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Modules for 2021- 22


Research Methods I            

Research Methods II

These seminars cover ethnographic research methods and ethics, including participant observation, interviewing, archival research, and audiovisual methods.


Race and Culture.  Harri Englund             

These seminars explore ‘race’ and ‘culture’ as key terms in attempts to understand and order human diversity. We examine anthropology’s historical and contemporary involvement in these attempts and the ways in which ‘race’ and ‘culture’ have variously promoted discrimination, exclusion, identification and resistance. Among other topics, the seminars consider the historically variable forms of racial prejudice and racism; the uses of ‘race’ and ‘culture’ in European colonialism; anthropology and apartheid; and the arguments about ‘multiculturalism’ in contemporary controversies over immigrants and refugees.

From Symbol to Index and Back. Rupert Stasch         

This module explores the theoretical grounding of structural and symbolic anthropology, on the one hand, and that of anthropological approaches to pragmatic meaning on the other.  It charts the rise to dominance of pragmatic approaches over the last two decades while also considering the possibility of a renewed place for symbolic analysis today.  The module will engage both sociocultural and linguistic anthropological theory and data.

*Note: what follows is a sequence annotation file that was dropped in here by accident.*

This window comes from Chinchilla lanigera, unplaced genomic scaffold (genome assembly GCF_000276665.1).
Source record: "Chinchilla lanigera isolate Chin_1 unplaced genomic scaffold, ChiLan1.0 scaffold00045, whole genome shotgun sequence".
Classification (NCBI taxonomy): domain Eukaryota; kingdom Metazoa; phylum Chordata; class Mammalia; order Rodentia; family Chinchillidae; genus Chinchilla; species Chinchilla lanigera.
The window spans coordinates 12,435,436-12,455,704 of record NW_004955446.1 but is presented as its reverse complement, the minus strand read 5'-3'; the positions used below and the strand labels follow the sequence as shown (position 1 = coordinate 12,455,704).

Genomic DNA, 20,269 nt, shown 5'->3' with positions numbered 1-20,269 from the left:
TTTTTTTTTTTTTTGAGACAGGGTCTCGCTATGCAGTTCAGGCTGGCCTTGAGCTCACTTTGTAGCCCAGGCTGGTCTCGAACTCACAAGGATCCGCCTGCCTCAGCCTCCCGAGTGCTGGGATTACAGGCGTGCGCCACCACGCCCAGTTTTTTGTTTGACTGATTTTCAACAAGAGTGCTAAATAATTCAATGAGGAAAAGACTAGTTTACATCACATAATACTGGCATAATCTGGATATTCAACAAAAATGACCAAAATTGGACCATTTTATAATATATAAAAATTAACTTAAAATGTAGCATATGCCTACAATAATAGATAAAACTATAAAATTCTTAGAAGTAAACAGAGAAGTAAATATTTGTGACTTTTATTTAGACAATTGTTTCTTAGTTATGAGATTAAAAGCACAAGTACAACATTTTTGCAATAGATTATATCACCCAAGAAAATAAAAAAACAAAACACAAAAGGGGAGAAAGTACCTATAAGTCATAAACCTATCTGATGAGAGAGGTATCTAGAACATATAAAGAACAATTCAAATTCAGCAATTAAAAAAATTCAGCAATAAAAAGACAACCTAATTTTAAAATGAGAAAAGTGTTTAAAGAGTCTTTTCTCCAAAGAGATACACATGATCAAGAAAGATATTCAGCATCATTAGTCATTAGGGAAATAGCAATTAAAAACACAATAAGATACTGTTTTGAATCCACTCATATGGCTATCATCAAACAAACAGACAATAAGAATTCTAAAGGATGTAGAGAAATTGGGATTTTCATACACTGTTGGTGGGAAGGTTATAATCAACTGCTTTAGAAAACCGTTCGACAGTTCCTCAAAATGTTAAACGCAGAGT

Museum Anthropology. Anita Herle & Mark Elliott                     

These seminars will be led by Senior Anthropology Curators in the Museum of Archaeology & Anthropology (MAA). Drawing on MAA's extensive collections and critical museological practice, the module will focus on pressing issues related to de-colonisation, diversity, inclusion and public engagement. The sessions will provide the opportunity to combine theoretical concerns and practical engagement with the ongoing work of the Museum.

The Anthropology of Crisis and Disaster. Uradyn Bulag            

The Covid-19 pandemic has driven home the message that crises and disasters are not aberrations, but a fundamental feature of the human condition. Anthropologists have long argued that while crisis represents existential disruptions or threats to human and social lives, it may also provide opportunities for creativity and resilience. In this seminar we will engage anthropological scholarship on crises as events (economic, environmental, epidemic and political disasters) that structure history, and as chronic lived experiences, underpinned by disorder, insecurity, or precarity.  

Form and formalism in knowledge and society. Matei Candea             

Anthropologists in recent decades have been rather intensely focused on questions of substance (materiality, things, embodiment..) and have tended to stress the importance of  emergence, messiness and the unexpected in their accounts of social life. Against that background, this module asks about the often neglected yet perennial anthropological problem of form: how are regularities, patterns, rhythms, enduring scales and dimensions of social life to be described or explained? It explores the concrete, worldly effects of formalisms (legal, bureaucratic, aesthetic, scientific…) while also reflecting on the formal properties of anthropological knowledge-making itself, the regularities and creative disruptions of anthropological concepts, methods and heuristics.